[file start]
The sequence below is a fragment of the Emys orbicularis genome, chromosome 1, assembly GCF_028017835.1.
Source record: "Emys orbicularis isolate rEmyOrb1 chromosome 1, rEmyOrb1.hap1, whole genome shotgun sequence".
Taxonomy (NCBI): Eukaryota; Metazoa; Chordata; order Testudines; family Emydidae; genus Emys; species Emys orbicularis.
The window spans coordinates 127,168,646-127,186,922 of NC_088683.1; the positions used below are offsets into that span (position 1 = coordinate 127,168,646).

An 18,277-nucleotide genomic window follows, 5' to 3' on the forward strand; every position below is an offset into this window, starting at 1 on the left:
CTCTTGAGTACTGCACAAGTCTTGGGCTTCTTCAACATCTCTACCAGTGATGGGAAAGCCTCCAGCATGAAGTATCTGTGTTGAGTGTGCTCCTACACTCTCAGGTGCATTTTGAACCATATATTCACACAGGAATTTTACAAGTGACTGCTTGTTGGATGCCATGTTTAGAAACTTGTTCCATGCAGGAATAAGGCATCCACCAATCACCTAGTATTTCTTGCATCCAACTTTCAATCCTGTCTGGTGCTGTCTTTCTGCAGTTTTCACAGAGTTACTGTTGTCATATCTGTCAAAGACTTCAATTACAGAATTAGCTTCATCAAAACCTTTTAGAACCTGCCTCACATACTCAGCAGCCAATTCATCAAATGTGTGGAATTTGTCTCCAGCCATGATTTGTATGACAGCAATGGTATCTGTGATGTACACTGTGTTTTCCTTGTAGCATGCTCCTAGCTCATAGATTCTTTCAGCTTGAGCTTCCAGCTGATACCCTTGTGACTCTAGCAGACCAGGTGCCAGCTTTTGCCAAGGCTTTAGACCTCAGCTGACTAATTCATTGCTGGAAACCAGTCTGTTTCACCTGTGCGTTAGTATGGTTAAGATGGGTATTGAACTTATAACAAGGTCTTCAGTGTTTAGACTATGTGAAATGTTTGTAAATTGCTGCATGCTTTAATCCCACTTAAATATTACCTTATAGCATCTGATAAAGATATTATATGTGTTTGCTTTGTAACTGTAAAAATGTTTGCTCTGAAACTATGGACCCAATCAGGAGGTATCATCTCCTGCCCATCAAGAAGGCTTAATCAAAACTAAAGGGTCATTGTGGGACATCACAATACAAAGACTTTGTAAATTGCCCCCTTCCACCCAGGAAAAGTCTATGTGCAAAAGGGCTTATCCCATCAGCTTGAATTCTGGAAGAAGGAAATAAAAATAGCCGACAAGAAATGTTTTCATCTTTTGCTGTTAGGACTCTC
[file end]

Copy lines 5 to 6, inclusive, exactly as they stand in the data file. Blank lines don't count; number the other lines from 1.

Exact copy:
An 18,277-nucleotide genomic window follows, 5' to 3' on the forward strand; every position below is an offset into this window, starting at 1 on the left:
CTCTTGAGTACTGCACAAGTCTTGGGCTTCTTCAACATCTCTACCAGTGATGGGAAAGCCTCCAGCATGAAGTATCTGTGTTGAGTGTGCTCCTACACTCTCAGGTGCATTTTGAACCATATATTCACACAGGAATTTTACAAGTGACTGCTTGTTGGATGCCATGTTTAGAAACTTGTTCCATGCAGGAATAAGGCATCCACCAATCACCTAGTATTTCTTGCATCCAACTTTCAATCCTGTCTGGTGCTGTCTTTCTGCAGTTTTCACAGAGTTACTGTTGTCATATCTGTCAAAGACTTCAATTACAGAATTAGCTTCATCAAAACCTTTTAGAACCTGCCTCACATACTCAGCAGCCAATTCATCAAATGTGTGGAATTTGTCTCCAGCCATGATTTGTATGACAGCAATGGTATCTGTGATGTACACTGTGTTTTCCTTGTAGCATGCTCCTAGCTCATAGATTCTTTCAGCTTGAGCTTCCAGCTGATACCCTTGTGACTCTAGCAGACCAGGTGCCAGCTTTTGCCAAGGCTTTAGACCTCAGCTGACTAATTCATTGCTGGAAACCAGTCTGTTTCACCTGTGCGTTAGTATGGTTAAGATGGGTATTGAACTTATAACAAGGTCTTCAGTGTTTAGACTATGTGAAATGTTTGTAAATTGCTGCATGCTTTAATCCCACTTAAATATTACCTTATAGCATCTGATAAAGATATTATATGTGTTTGCTTTGTAACTGTAAAAATGTTTGCTCTGAAACTATGGACCCAATCAGGAGGTATCATCTCCTGCCCATCAAGAAGGCTTAATCAAAACTAAAGGGTCATTGTGGGACATCACAATACAAAGACTTTGTAAATTGCCCCCTTCCACCCAGGAAAAGTCTATGTGCAAAAGGGCTTATCCCATCAGCTTGAATTCTGGAAGAAGGAAATAAAAATAGCCGACAAGAAATGTTTTCATCTTTTGCTGTTAGGACTCTC